Robert Maloney

From BR Bullpen

Robert Kissam Maloney
formerly listed as John Maloney

  • Bats Unknown, Throws Unknown

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Biographical Information[edit]

Robert Maloney played two games in centerfield for the New York Mutuals in the first year of the National League, in 1876 and one more for the Hartford Dark Blues, who were based in Brooklyn, NY, in 1877.

For years, he was listed in encyclopedias as John Maloney, although this proved to be erroneous. When he actually appeared in the games in 1876, contemporary newspapers only referred to him as "Maloney of the New York Nine". Of course the "New York Nine" could be any amateur ballclub of the time. However, various other mentions in newspapers in July of 1876 mention a man named Maloney pitching for the amateur Mutuals of New York, the most prominent amateur club in New York, NY at the time. In 1877, he was called "Maloney of the Memphis Reds". Coincidentally, in both cases, he was filling in for Jim Holdsworth. The Reds had disbanded by mid-1877, so Maloney would have been available by the end of August when the name reappeared in an NL boxscore. Maloney being a common name, it was not even certain that the two ballplayers were in fact the same man. As to where "John" came from, there was no indication.

Looking at the Memphis connection, researchers found that a John Moloughney or Malowney (spellings differ) was playing catcher in 1879 for the Riverside Club of Memphis, another prominent amateur club. Memphis, TN was hit by a yellow fever epidemic that year, and several of the Riverside players were affected, including John Maloughney as were James Maloughney and William Maloughney. The three were listed as brothers in the 1860 census and were living at the same address according to city directories, with William the oldest, followed by John and James. John's main occupation was as a plumber, and he died in Memphis in 1908, but the question was still open as to whether he was the major league ballplayer or even the player with the Memphis Reds in 1877.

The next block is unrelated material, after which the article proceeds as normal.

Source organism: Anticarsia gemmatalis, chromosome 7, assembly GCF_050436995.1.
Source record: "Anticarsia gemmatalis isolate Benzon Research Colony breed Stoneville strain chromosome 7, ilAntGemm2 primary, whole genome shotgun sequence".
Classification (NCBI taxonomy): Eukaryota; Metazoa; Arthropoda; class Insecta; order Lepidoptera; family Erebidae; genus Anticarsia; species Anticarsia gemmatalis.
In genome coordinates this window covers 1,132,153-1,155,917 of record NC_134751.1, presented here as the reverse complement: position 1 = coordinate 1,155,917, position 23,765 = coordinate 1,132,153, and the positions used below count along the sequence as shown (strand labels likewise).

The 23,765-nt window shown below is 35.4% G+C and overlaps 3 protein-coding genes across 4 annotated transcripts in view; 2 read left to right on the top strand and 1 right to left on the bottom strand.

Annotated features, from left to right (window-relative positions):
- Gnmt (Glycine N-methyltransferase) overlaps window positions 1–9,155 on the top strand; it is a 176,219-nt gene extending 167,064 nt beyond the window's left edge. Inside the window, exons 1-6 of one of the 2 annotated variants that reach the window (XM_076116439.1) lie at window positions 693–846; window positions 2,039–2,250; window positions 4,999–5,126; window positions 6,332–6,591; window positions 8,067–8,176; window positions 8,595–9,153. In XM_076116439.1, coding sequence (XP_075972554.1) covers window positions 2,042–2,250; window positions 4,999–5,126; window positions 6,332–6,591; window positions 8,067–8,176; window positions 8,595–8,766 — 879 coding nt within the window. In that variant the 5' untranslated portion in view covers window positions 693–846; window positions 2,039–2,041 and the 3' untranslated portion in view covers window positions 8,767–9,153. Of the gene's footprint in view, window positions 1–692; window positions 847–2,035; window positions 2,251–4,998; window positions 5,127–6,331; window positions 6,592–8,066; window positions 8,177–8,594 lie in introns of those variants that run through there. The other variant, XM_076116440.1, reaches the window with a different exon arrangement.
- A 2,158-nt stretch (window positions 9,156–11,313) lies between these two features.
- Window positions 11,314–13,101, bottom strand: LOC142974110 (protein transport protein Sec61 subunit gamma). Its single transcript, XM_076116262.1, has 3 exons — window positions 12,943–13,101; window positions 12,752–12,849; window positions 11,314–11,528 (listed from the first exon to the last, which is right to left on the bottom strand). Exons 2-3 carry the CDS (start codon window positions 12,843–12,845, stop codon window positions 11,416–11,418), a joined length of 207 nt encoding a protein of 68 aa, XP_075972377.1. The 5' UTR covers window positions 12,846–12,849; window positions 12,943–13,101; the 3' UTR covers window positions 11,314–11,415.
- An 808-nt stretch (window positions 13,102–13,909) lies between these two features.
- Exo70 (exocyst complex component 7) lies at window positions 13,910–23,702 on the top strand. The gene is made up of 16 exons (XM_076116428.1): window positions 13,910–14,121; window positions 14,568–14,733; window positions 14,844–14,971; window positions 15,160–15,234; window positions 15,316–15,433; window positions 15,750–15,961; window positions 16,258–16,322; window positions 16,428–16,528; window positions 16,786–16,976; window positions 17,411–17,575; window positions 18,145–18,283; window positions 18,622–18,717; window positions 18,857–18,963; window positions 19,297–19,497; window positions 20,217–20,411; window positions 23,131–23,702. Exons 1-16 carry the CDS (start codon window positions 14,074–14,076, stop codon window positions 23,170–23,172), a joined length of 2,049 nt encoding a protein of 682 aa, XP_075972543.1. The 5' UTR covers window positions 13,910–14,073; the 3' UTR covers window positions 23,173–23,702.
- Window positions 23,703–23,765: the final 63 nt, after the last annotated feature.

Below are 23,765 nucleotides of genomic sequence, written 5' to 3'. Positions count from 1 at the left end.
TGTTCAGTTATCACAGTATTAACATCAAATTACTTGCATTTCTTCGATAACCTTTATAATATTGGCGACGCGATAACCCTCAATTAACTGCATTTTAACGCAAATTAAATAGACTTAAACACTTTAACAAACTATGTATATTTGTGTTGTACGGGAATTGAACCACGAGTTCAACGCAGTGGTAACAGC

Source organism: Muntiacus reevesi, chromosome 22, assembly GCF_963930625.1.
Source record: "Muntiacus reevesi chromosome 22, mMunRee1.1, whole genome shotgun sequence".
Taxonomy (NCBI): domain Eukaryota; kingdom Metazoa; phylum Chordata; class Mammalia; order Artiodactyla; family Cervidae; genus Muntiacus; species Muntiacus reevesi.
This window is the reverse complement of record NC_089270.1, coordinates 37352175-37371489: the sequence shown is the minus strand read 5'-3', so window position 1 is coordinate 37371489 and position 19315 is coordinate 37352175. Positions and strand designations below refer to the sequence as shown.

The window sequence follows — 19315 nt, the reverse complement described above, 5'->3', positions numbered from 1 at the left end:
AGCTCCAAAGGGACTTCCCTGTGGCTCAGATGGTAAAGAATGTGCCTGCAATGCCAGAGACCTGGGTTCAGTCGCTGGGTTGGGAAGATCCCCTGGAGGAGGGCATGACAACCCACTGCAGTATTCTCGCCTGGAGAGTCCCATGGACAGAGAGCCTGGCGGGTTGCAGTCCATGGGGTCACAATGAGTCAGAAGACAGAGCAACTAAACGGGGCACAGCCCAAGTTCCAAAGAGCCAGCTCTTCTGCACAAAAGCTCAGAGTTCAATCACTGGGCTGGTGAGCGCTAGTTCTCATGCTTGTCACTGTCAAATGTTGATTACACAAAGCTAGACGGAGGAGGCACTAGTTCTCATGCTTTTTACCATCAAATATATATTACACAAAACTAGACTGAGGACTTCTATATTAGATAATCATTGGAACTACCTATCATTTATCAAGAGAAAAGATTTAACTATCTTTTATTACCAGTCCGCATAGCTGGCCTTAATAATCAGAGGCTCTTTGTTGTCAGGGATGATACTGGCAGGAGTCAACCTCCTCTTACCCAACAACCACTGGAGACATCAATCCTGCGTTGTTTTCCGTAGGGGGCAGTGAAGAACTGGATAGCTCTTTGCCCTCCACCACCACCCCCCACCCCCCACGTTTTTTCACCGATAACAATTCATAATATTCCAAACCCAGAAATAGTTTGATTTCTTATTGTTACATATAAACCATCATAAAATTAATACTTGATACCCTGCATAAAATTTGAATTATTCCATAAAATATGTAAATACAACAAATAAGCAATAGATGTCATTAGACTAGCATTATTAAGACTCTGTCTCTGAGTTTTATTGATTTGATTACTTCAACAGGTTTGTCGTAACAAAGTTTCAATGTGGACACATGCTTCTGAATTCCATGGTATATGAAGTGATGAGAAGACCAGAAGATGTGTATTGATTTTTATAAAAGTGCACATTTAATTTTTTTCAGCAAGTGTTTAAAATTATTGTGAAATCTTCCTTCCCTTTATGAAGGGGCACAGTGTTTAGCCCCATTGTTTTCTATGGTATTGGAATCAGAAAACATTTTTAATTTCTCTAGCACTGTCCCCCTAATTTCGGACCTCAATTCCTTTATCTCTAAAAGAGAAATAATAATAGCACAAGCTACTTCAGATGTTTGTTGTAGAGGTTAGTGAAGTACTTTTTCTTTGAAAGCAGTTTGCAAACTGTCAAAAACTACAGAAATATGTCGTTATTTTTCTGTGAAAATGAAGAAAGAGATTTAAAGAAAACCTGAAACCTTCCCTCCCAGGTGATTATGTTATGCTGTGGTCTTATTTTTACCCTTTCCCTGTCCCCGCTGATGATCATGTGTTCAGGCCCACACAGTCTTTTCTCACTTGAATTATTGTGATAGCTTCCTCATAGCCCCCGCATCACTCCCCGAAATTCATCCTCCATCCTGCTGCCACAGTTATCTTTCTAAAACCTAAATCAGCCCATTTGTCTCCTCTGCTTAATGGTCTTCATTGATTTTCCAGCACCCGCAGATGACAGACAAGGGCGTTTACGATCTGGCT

This proved to be a false lead as according to a story in the Chicago Tribune, the Memphis Reds' roster included a rightfielder named R.A. Maloney, and a boxscore from a different game showed a second player identified just as "Malo'hn'y" playing third base - who may well have been one of three Maloughney brothers. The Reds were a professional team, and recruited players from all over, so their regular right-fielder, in contrast to the one-game fill-in at third base, was unlikely to be a local boy. Looking for a possible match around New York, the researchers realized that there were very few Irishmen with first names starting with the letter "R" at the time, and that one of the rare candidates was one "Robert Maloney", whose profession was "lead burner", but nothing linked him to baseball. A story from a Wheeling, WV paper about the 1877 Reds mentioned that Maloney had played in Brooklyn the previous season, reinforcing the probability that he was from the Big Apple. Other articles give the Reds' player's first name as Bob or Robert, confirming that the name "John" was a mistake. Further research unearthed a Maloney pitching for the Reliance club of Brooklyn in 1874 and 1875, most likely the same person as the amjor league ballplayer.

The Robert Maloney who was a lead burner was the right age, and the only person of that name living in Brooklyn or New York at the time. The smoking gun was when his obituary was found following his death in Brooklyn in 1908: it clearly states that he was an enthusiastic baseball player in his youth, making it certain that he was the right player.

Further Reading[edit]

  • "Robert Maloney Found", in Bill Carle, ed.: Biographical Research Committee Report, SABR, July/August 2019, pp. 1-6.

Related Sites[edit]